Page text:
“We are generating billions in sales with electromobility. We’re also growing at double-digit rates with heat pumps for the home, and electrical drives are making inroads in industrial technology,” Hartung said. He believes this puts the company in a strong position: “Bosch is translating climate action into growth.”

Total sales grow year on year, but they are also higher than in 2019, the year before the crisis.

“The company’s broad diversification across different industries and regions paid off once again,” said Dr. Markus Forschner, member of the board of management and chief financial officer of Robert Bosch “All business sectors increased their sales despite global supply bottlenecks.”

The Mobility Solutions business is the largest and saw sales rise 7.5 percent to €45.4bn despite the chip shortage, which had a particularly major impact on the automotive industry.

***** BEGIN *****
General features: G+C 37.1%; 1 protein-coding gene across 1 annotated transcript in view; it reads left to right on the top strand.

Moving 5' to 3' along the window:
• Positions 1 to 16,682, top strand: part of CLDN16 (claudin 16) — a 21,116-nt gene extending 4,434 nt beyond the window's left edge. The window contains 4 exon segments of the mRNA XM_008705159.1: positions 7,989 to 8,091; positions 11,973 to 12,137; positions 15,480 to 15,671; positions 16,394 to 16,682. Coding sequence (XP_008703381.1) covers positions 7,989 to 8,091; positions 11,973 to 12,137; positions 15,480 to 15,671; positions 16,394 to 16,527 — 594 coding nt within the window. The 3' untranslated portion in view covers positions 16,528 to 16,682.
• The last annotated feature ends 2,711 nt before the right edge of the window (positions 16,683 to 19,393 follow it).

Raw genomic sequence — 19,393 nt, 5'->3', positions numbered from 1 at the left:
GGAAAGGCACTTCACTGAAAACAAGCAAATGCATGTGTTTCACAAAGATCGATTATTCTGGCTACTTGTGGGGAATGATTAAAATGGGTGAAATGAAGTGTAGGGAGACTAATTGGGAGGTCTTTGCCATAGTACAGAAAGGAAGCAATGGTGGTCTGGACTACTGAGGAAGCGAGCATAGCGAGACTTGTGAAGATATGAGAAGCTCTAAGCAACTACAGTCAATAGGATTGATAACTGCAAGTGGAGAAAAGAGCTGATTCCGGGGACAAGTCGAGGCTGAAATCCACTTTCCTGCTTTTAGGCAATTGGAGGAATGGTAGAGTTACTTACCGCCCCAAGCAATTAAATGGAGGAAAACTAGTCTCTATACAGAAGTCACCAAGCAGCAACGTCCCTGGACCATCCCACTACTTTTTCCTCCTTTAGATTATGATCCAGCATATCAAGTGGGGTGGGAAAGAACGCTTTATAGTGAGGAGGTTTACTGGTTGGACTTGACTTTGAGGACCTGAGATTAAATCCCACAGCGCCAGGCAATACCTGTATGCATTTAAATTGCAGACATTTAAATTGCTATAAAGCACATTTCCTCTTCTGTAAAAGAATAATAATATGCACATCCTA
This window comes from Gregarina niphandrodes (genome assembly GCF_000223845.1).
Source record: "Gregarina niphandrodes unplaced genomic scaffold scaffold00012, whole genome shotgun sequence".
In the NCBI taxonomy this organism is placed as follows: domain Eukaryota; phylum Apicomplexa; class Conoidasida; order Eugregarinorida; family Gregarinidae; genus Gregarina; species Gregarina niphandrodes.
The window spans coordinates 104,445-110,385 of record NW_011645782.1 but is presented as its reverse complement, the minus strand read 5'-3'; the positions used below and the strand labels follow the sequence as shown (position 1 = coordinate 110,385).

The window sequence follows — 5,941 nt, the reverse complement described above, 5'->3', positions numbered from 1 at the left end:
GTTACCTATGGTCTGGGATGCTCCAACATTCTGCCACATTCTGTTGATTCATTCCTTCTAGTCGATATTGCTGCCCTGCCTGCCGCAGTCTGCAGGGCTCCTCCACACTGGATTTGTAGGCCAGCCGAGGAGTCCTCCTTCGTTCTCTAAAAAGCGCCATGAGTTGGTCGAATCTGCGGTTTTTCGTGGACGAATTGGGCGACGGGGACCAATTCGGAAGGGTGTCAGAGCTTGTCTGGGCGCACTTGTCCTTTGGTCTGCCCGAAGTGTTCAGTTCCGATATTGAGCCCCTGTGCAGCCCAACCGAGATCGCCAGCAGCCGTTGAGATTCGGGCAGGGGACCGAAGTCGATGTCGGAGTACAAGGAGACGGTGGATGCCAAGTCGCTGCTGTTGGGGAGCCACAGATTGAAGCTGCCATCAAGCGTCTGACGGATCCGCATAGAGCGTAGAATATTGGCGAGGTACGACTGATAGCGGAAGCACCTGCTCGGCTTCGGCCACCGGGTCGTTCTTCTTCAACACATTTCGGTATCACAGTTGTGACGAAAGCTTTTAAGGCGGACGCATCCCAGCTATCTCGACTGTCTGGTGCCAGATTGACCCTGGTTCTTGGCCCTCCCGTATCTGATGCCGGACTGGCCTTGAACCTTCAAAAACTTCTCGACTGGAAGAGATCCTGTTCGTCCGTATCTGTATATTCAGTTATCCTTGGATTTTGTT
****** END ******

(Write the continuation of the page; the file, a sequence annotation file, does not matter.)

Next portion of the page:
The Industrial Technology business benefited particularly from the recovery in the mechanical engineering market and achieved sales of €6.1bn. This is an increase of 20 percent, both in nominal terms and after adjusting for exchange-rate effects.

In the Consumer Goods business, products for the home and garden were once again in strong demand. At €21bn, sales were significantly above the previous year’s level. This is a rise of 13 percent, while sales in the Energy and Building Technology business rose 11 percent to €5.9bn.

Growth in all regions

“Regionally as well, Bosch sales grew across the board,” said Forschner. In Europe, sales grew by 9.3 percent to €41.5bn. After adjusting for exchange-rate effects, this is an increase of 10 percent. In North America, sales came to €11.5bn. The increase in sales of 6.5 percent becomes 10 percent after adjusting for exchange-rate effects.